India recently voted to replace its confusing, overlapping federal and state taxes with a single tax on goods and services. The Goods and Services Tax (GST) Bill, which passed in August, could increase domestic product growth by 1%-2%, according to the country’s Finance Minister, Arun Jaitley. Some nationals have called the new law India’s most important tax reform since 1947.
About 7.5 million businesses and 1.3 billion consumers will be affected by the new GST system, which is expected to raise tax revenues and stimulate growth. It is similar to a value added tax (VAT) system, where the tax is borne by the final consumer. However, it is not without its complexity due to India’s existing dual federal system.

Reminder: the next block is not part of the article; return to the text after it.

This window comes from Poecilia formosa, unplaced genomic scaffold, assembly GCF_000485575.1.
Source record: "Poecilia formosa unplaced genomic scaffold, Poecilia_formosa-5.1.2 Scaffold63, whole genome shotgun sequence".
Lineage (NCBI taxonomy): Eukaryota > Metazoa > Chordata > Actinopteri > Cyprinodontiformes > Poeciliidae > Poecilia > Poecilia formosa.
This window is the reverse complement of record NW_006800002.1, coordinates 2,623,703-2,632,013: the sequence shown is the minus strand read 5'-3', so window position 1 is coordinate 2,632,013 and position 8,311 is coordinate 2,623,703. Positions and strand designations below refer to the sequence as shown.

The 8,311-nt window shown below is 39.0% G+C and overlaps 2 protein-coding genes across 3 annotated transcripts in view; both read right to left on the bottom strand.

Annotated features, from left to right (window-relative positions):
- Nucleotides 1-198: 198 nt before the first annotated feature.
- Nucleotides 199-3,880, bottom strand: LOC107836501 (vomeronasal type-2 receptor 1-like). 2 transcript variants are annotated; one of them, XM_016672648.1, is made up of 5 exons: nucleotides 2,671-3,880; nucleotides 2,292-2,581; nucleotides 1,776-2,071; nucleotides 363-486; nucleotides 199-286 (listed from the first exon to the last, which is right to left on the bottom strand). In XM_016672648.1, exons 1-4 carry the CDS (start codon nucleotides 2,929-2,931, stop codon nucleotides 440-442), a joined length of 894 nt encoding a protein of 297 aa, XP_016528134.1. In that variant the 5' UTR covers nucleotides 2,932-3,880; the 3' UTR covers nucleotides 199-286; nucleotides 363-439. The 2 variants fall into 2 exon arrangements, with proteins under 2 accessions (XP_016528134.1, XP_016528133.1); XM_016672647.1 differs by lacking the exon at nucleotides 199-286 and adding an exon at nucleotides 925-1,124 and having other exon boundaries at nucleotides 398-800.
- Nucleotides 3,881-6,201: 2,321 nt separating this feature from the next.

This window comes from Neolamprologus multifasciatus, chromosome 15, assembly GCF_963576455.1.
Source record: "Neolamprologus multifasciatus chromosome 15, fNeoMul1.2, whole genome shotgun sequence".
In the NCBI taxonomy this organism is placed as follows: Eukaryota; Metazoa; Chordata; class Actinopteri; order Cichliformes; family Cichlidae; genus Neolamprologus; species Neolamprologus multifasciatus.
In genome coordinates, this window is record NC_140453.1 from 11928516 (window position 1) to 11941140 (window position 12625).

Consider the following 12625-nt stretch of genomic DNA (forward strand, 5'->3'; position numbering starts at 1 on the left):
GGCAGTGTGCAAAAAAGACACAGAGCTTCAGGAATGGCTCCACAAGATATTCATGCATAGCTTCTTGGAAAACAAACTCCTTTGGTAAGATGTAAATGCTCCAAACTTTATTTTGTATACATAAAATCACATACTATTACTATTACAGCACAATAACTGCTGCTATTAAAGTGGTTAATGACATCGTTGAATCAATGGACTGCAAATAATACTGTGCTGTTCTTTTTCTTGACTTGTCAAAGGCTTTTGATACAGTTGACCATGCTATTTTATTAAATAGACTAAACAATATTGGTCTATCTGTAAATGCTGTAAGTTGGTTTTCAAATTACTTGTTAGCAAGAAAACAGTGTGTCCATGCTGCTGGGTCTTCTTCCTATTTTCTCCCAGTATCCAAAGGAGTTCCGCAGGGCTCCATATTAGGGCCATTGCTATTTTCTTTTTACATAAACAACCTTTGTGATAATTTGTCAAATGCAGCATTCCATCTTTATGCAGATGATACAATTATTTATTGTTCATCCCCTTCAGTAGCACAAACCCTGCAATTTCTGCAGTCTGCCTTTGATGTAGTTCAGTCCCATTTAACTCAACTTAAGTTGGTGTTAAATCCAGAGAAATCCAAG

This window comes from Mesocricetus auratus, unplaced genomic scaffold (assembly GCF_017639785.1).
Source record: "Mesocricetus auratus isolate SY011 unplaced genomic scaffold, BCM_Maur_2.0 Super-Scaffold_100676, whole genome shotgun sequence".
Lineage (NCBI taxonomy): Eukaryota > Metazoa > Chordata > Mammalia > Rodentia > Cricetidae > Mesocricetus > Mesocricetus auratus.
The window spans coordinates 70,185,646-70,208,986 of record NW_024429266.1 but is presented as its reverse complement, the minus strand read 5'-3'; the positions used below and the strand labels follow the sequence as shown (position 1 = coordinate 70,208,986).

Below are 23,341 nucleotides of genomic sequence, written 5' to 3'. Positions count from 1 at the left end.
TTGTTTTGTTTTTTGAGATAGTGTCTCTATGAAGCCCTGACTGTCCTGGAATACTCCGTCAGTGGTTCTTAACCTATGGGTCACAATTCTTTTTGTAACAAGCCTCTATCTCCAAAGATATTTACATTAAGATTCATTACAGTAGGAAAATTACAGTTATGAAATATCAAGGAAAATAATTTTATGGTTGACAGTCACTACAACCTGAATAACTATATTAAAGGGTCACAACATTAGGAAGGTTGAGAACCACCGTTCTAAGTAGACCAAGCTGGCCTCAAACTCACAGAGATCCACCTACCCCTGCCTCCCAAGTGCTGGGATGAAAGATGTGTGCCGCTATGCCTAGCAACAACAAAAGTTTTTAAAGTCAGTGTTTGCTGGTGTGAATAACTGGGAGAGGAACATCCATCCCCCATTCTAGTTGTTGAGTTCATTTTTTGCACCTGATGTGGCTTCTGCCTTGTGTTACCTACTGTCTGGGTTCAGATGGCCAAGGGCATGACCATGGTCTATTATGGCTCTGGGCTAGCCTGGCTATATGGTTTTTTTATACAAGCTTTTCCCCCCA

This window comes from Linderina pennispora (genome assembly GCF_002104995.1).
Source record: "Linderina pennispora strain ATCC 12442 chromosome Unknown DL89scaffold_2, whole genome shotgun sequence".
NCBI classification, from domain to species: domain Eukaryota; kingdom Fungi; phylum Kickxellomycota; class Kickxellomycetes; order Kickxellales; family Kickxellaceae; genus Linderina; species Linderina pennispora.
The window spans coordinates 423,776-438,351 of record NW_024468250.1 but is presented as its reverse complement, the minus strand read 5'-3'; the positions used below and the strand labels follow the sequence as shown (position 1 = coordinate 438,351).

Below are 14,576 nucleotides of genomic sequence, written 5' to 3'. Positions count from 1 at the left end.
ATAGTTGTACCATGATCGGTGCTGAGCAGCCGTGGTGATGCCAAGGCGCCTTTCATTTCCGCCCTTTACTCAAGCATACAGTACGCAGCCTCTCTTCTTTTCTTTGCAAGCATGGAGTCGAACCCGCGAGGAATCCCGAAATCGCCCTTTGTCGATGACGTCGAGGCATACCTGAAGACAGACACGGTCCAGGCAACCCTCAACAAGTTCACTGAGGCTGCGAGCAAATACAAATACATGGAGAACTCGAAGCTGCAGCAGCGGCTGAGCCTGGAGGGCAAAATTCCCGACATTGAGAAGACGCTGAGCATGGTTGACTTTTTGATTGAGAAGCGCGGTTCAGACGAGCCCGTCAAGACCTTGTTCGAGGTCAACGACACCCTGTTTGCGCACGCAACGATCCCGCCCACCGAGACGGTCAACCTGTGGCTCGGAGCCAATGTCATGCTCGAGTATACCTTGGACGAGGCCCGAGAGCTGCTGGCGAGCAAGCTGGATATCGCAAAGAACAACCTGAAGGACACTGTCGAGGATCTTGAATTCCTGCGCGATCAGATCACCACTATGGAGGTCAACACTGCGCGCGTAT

The Model GST Law introduces a dual GST system whereby a central goods and services tax (CGST) and a state goods and services tax (SGST) will be levied on transactions. Both central and state authorities will legislate, levy, and administer the CGST and the SGST respectively.
A GST council has been established to provide final details, including specific exemptions. These details are expected to be released to the public by this month.
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